In 2006, Rivas told the Arizona Daily Star a fence would triple the distance to a sacred site across the border through the nearest port of entry in Lukeville. And it has, she says.

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Ofelia Rivas, 59, gazes at the U.S.-Mexico border fence near her home in the O’odham community of Ali Jegk in Arizona.

Dwindling Mexican villages were further isolated.

Tribal members use three remaining gates to cross the border. Some stopped using one to avoid the cartels on the other side and another one was locked on a recent trip, although leaders say a Border Patrol agent opens it as needed. The most widely used is the San Miguel Gate south of Sells, but in March a Mexican ranching family said to own the land installed a gate on the other side. It’s unlocked, but tribal members are concerned.

For Francisco Valenzuela, who crosses several times a week to haul water or groceries, the fence hasn’t caused major issues.

“After 9/11 this is what we got,” he says after he parks his truck by the San Miguel gate to show his ID to a border agent. “It’s an inconvenience when they hold you here for half an hour or 45 minutes while they run your name. If it’s windy, they can’t get through their system and they are sitting in the AC vehicle and you are sitting here.”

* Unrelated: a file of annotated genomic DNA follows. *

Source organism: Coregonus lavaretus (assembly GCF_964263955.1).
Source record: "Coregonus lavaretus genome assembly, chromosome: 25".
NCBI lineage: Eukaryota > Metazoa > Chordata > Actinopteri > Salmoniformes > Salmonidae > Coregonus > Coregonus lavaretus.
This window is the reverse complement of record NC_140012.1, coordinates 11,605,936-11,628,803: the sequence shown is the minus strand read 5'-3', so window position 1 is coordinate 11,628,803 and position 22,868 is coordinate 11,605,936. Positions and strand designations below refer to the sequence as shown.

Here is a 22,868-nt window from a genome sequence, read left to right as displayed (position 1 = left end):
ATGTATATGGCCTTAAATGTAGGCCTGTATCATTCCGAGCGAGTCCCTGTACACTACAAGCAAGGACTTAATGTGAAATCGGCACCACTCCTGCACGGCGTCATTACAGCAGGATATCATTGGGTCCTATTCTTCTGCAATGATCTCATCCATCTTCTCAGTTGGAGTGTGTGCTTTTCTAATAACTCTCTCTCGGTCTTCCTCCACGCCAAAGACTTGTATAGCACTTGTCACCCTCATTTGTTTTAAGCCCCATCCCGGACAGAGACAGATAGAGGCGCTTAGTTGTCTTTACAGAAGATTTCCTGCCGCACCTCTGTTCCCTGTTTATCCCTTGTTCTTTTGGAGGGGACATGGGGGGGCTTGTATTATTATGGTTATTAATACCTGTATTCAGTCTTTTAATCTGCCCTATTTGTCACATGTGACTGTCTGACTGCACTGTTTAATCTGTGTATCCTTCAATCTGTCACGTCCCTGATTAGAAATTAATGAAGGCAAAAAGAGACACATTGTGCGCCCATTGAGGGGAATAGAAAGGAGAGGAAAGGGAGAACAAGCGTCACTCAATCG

But he deals with it.

Some O’odham have brought their elders to the U.S. side to avoid the hassle, and some stopped visits altogether.

“We used to get up early and drive there because we knew a lot of people and our grandparents are from there,” says Francine Pearl Jose, Verlon’s cousin.

“Now you go and you have to have your ID, show proof of everything,” she says. “I just don’t go anymore because I don’t want to deal with all that stuff.”


VOICES FROM THE ARIZONA BORDER


RESERVATION IS HOME

Growing up on the reservation, “we rode horses, fixed fence, worked hard,” Verlon Jose says. They hiked all over the mountains, but kids can’t do that anymore.

On a recent visit, a group of O’odham leaders found a camouflage backpack with matching carpet booties and a brown leather jacket. “You don’t know what you can run into,” he says.

Still, the reservation is home, says Rivas, from Gu-Vo district.

“If the Border Patrol sees you, they say, ‘You shouldn’t be here, it’s dangerous.’ But this is my homeland,” she says.

Near her house is a hill where the Border Patrol parks a camera-mounted truck. Further up the road, the agency wants to put a fixed camera. Depending on the location, towers would be visible for up to 15 miles.

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Edward Manuel.

“I can’t put it into English words,” Rivas says. “It’s devastating. It disrupts all of our land, the animals, the plants, our sacred places.”

Her district’s leadership opposes the towers, part of a broader Arizona technology plan. In a letter to Customs and Border Protection, Gu-Vo District Chairman Rodrick Manuel Sr. wrote that the Border Patrol presence has hurt vegetation and animal habitat and that the agency hasn’t provided enough information about the impacts.

“It is our responsibility to protect our lands and mountains as they have protected us since the beginning of time,” Manuel wrote.

But the tribal chairman has told them to work with the Border Patrol to find alternatives.

The neighboring Chukut Kuk district has already approved the project.

Kendall Jose, vice chairman for the district and Verlon’s son, points to a recent incident where the police and Border Patrol were looking for a group of armed men.